Iraq and Its Future

In the circumstances created by the war in the Gulf, it is not enough to concentrate only on postwar security arrangements and the control of arms sales to Iraq, as desirable as these goals are. For unless the victors in the Gulf War pursue some kind of constructive vision regarding the political future of Iraq, Kuwaiti sovereignty may very well have been restored at the cost of Iraqi sovereignty and still more loss of life.

A gradual slide into anarchy, civil war, and possible defacto fragmentation is already being threatened by the revolts in Basra, Nasiriya, Erbil, and other southern and northern cities. The suppression of these uprisings by Saddam Hussein’s regime is going to be a very bloody business indeed. The bloodletting now going on in Iraq is still in its infancy. Mustard gas may already have been used in Basra, according to the London Daily Telegraph of March 7. The wild Baathi rhetoric about security forces creating “rivers of blood” may well become a reality. But the principal victims, as always, will be the long-suffering people of Iraq.

For the Iraqi people, the cost of enforcing the will of the United Nations has been grotesque. We shall never know exactly how many Iraqis died. Speaking of what the Allied forces found in the bunkers and trenches along the Saudi-Kuwaiti border, General Schwarzkopf was refreshingly frank: “There were a very, very large number of dead in these units, a very, very large number indeed.”1 The estimate of the chairman of the House Armed Services Committee, Les Aspin, that at least 65,000 Iraqi soldiers were killed2 is supported by Israeli sources who speak of one to two hundred thousand Iraqi casualties. Most of the killing, moreover, took place during the ground war. Fleeing soldiers were bombed with a neat device known as a “fuel-air explosive,” which creates a fireball effect that incinerates or asphyxiates everything around it. As Michael Kinsley reported in The New Republic,3 during the period before the war broke out this was called the “poor man’s nuclear weapon,” and its horrific effects were described at length. But as things turned out Iraq was unable to make effective use of the weapon; only the United States did so.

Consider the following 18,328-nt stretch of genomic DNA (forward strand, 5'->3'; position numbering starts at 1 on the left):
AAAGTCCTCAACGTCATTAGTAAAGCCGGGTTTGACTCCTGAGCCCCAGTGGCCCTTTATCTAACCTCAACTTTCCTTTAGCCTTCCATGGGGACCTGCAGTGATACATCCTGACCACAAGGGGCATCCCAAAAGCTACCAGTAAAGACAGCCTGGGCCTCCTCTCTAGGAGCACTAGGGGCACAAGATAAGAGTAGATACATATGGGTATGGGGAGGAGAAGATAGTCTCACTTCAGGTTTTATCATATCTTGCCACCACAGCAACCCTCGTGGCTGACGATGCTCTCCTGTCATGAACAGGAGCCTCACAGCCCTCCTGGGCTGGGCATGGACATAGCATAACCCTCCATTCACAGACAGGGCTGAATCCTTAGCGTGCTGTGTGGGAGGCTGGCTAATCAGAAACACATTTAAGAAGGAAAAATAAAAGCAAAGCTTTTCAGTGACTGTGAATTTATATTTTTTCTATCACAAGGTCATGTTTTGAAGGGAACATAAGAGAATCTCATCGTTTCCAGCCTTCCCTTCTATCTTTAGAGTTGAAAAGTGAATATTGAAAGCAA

Did so many Iraqis who did not want to fight have to die? And did an entire country have to be left “brain-dead,” as Richard Reid of the United Nations Children’s Fund described it following a mission to survey damage to the city’s water supply? Baghdad, he said, where some four million people live, is a city “essentially unmarked, a body with its skin basically intact, with every main bone broken and with its joints and tendons cut…. The health system is collapsing. There are no phones and no electricity and no petrol and only a people reduced to daily improvisations and scroungings.”4 Why was Baghdad being bombed so intensively while the Iraqi army was in full rout? Iraqis like myself who opposed the Baathist…

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